Apache / HTTPD : No space left on device: Cannot create SSLMutex

It is true that life teaches you new lesson every day… Yesterday for first time I came across the server where I was unable to restart apache / httpd service on server. It looked bit strange but after checking error.log if found following errors ..

Apache: No space left on device: Cannot create SSLMutex

After searching on web I found that Apache is leaving a bunch of stray semaphore sets lying around after an attempted restart of httpd / apache. In lay man’s term “semaphore” is a dead object in memory or locked process in operation… huh !!!! Don’t worry, there is a way out for this .. we need to list and grep those processes (dead processes)  and terminate all such locked instances of apache. Use following command to list those processes.

ipcs -s | grep apache

Most likely you will see a fairly large list here. You need too, and it is safe too, have these deleted. The following command will again do the trick:

ipcs -s | grep apache | awk ' { print $2 } ' | xargs -n 1 ipcrm -s 

Note: If your apache is running as nobody or another user, be sure to substitute that other user in place of  apache above.
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;Cannot create SSLMutex solution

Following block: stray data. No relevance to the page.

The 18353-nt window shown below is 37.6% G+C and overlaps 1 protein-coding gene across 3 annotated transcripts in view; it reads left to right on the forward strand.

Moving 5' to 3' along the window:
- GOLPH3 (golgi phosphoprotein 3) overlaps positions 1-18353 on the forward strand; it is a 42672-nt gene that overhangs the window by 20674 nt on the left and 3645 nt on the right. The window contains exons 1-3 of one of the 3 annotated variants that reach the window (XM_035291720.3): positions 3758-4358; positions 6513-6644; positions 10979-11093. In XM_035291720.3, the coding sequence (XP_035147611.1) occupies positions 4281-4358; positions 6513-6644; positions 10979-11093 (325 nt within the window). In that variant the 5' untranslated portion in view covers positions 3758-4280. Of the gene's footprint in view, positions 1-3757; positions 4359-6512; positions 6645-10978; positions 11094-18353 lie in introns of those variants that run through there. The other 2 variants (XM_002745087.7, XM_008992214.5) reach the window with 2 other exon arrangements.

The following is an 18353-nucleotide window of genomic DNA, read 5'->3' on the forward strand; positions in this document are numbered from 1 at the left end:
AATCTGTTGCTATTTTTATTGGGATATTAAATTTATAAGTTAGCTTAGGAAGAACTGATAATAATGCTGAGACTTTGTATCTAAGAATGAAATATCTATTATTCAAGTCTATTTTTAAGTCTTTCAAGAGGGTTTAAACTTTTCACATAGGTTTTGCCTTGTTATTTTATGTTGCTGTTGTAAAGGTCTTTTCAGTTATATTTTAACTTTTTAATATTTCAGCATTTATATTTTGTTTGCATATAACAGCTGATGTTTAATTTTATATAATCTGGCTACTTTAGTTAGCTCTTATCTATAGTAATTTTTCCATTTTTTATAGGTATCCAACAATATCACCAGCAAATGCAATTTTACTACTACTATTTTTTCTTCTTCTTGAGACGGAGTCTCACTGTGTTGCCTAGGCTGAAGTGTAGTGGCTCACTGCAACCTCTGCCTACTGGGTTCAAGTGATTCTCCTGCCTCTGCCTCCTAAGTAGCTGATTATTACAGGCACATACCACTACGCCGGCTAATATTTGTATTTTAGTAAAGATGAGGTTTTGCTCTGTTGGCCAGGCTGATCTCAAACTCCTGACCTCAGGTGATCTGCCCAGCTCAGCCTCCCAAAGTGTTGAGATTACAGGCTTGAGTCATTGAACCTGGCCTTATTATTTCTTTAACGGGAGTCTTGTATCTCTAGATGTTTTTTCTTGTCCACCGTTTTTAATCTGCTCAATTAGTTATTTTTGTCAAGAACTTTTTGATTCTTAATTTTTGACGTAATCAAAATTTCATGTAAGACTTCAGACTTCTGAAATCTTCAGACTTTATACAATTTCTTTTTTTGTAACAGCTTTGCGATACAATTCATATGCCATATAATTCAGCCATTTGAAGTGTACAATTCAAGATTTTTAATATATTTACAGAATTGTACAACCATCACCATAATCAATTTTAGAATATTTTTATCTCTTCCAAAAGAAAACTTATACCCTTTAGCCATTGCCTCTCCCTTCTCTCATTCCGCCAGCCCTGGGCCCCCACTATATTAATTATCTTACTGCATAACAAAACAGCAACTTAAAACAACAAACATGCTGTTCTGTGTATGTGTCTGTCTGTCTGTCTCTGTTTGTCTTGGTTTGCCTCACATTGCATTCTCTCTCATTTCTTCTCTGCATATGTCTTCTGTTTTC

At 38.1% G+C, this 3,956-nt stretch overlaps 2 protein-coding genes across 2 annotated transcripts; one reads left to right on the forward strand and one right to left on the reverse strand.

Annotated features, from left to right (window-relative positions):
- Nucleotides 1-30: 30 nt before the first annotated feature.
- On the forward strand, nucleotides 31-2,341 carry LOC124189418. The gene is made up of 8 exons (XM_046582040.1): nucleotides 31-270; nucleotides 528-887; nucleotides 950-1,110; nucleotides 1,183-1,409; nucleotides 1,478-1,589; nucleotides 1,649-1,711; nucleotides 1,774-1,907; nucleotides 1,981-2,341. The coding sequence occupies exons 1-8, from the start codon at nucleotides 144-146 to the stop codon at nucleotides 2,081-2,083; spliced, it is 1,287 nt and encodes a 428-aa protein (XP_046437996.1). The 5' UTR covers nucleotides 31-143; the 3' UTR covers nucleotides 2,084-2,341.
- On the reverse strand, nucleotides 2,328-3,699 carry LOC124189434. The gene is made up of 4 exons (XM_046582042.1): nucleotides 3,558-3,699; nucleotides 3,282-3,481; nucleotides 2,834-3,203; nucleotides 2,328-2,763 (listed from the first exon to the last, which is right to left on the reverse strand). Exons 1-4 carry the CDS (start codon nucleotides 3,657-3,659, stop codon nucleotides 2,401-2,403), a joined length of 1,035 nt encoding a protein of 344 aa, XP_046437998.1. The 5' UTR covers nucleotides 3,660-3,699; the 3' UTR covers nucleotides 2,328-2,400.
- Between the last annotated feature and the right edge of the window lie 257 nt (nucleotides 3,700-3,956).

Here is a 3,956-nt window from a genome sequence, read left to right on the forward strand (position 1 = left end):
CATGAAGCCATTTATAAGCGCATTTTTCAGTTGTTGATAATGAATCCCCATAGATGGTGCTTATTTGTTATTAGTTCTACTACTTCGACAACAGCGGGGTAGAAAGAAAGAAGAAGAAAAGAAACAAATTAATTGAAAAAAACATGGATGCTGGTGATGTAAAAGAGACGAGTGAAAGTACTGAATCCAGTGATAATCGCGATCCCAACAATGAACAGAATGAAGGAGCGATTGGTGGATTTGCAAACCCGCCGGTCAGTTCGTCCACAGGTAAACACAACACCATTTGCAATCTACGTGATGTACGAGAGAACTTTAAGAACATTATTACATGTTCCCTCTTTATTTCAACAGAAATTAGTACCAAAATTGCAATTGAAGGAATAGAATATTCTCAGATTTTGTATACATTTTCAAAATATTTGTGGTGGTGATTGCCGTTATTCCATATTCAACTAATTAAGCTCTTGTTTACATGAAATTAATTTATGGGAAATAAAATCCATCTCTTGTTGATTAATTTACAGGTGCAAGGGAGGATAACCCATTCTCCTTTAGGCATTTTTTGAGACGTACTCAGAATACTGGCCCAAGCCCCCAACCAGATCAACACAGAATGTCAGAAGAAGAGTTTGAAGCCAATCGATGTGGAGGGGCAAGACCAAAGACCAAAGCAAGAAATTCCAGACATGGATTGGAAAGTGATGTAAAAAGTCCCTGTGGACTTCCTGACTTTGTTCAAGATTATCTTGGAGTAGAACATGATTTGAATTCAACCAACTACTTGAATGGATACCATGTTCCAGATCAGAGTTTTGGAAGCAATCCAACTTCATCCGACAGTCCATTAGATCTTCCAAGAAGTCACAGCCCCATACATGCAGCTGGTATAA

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At the heart of the problem, is most likely a poorly configured Apache server. By default, SSMutex is configured to the default setting, as it was on this one server of ours. If you read the Apache.org pages for mod_ssl configuration, they have this to say about the default setting:

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The following Mutex types are available:

none | no

This is the default where no Mutex is used at all. Use it at your own risk. But because currently the Mutex is mainly used for synchronizing write access to the SSL Session Cache you can live without it as long as you accept a sometimes garbled Session Cache. So it’s not recommended to leave this the default. Instead configure a real Mutex.

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There are of course optional configuration settings. At the very least, it is suggested that you set SSLMutex to sem, which will let Apache choose which SSLMutex type to use.

You will most likely find this setting in the ssl.conf file located at /etc/httpd/conf.d.

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